Renne test

Purpose

Renne's test was developed in 1975 to test for iliotibial band syndrome (ITB).[1][2] This test can be performed instead of or in addition to the Noble Compression Test when the patient complains of lateral knee pain and sometimes crepitus when running.

Clinical Relevance

Iliotibial band friction syndrome, first described by Renne in 1975 is commonly found in middle- and long-distance runners and in those athletes whose sports require repetitive knee flexion. It is also found in skiers, cyclists, weightlifters, and soccer athletes[1]. It is an overuse condition caused by excessive friction between the ITB and the lateral femoral epicondyle which results in either bursitis over the lateral femoral epicondyle and/or inflammation of the ITB and periosteum.

Technique

Procedure: The patient is standing while weight bearing on the involved side. This can be performed with the non-involved side weight bearing or non-weight bearing knee flexed.

  • Palpation: Patient sits or kneels while you palpate the iliotibial band (ITB) on or just above the lateral femoral epicondyle. The patient is instructed to place one hand on the examiner’s shoulder for balance and slowly squat (one legged) to 60-90°flexion and then rise back up. First, palpate the ITB just above the lateral femoral epicondyle,
  • Compression: Then have the patient squat and rise a second time while this time applying firm pressure (Renne 1975, Linenger 1992)[3].

Interpretation:

  • Palpation in is intended to feel for crepitus. Palpatory crepitus, snapping &/or pain at the lateral epicondyle are positive signs of ITB syndrome.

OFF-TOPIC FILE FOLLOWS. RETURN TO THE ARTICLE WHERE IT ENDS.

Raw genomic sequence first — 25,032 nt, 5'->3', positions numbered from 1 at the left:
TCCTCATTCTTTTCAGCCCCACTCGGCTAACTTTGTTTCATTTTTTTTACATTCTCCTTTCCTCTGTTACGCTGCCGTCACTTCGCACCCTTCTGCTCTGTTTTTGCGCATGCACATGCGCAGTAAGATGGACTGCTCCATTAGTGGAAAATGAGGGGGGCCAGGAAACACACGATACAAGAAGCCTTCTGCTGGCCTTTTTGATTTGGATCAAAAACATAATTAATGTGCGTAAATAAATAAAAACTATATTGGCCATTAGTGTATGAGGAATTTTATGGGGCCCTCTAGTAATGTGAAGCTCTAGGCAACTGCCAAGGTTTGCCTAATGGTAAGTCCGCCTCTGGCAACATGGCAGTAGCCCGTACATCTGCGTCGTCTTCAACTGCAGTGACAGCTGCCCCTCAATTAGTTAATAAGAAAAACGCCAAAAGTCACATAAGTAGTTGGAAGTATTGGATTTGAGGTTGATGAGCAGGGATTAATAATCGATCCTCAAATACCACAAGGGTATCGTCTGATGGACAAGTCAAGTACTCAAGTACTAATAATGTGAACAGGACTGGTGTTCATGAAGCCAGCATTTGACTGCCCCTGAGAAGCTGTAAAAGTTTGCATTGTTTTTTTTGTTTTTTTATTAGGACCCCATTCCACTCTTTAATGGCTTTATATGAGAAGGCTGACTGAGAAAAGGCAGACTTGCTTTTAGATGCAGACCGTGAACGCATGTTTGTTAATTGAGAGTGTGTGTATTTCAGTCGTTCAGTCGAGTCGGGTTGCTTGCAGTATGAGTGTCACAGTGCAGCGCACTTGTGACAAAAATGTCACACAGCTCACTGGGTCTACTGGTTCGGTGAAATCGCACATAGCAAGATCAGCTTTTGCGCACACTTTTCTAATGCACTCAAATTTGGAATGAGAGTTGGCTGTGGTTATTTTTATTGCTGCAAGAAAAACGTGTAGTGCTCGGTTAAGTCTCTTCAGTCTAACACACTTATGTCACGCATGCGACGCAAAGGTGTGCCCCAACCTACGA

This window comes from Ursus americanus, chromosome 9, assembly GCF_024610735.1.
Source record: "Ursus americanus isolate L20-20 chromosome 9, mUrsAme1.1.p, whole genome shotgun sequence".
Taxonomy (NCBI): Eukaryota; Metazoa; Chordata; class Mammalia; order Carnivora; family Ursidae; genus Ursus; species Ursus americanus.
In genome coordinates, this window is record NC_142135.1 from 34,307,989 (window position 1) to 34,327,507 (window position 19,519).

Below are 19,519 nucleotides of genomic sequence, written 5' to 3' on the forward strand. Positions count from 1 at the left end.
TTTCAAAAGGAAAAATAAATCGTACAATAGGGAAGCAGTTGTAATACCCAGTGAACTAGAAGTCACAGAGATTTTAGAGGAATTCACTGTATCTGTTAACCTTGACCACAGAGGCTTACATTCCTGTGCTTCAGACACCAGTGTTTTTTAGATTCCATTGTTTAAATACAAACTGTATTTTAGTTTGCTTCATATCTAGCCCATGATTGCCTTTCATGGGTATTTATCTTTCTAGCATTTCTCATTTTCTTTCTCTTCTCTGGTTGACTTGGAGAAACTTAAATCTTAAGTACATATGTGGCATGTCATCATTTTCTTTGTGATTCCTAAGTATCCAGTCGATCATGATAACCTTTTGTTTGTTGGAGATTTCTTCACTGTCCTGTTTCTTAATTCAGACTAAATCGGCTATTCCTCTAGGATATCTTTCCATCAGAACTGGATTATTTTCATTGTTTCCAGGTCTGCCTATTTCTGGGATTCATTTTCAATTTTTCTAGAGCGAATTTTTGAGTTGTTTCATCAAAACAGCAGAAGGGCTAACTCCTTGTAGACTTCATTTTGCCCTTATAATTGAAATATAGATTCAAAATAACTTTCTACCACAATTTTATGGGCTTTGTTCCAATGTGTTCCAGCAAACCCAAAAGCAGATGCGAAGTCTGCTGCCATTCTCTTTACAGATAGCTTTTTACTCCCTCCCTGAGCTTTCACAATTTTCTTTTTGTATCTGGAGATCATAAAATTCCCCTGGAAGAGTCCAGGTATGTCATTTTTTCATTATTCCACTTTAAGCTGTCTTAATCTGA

• Firm pressure is intended to provoke the lateral knee pain and increase crepitus.

Both the Nobel/Rene’s tests are usually the most provocative; expect provocation to be greatest when the knee is about 20-30˚flexed[4].

Common Procedural Errors: Examiner does not instruct patient to place the hand on the examiner's shoulder to maintain balance. Those with balance problems or who are unable to perform a squat on one leg can perform the test with both lower limbs bearing weight - be careful to watch out for compensation where the patient shifts most of their weight to the opposite side.


[5]

Evidence

Reliability & Validity: Unknown[3]

References

  1. 1.0 1.1 Lucas CA. Iliotibial band friction syndrome as exhibited in athletes. Journal of athletic training. 1992;27(3):250.https://www.ncbi.nlm.nih.gov/pmc/articles/PMC1317254/pdf/jathtrain00035-0060.pdf (accessed on 18.07.18)
  2. Christopher Norris, Parallel use of acupuncture and physiotherapy in the treatment of Iliotibial Band Syndrome, AACP Journal, 2003, P20-25http://www.norrishealth.co.uk/library/ITBarticlecmn.pdf(accessed on 18.07.18)
  3. 3.0 3.1 Knee Orthopaedic Test - A Strategic Approach to Assessing the Knee; University of Western States, College of Chiropractic, Clinic Protocol; Renne; Page No.34; Adopted 12/12. (accessed on 19.07.18 from Knee_Orthopedic_Tests.pdf)
  4. Knee Diagnosis: An Aid to Pattern Recognition; University of Western States, College of Chiropractic, Clinic Protocol; ILIOTIBIAL BAND SYNDROME; Page No 18; Adopted 10/13.(accessed on 19.07.18 from Knee_Dx_An_Aid_to_Pattern_Recognition.pdf )
  5. Physiotutors. Renne's Test | Iliotibial Band Friction Syndrome ITBS. Available from: https://www.youtube.com/watch?v=pKktA1bjQbc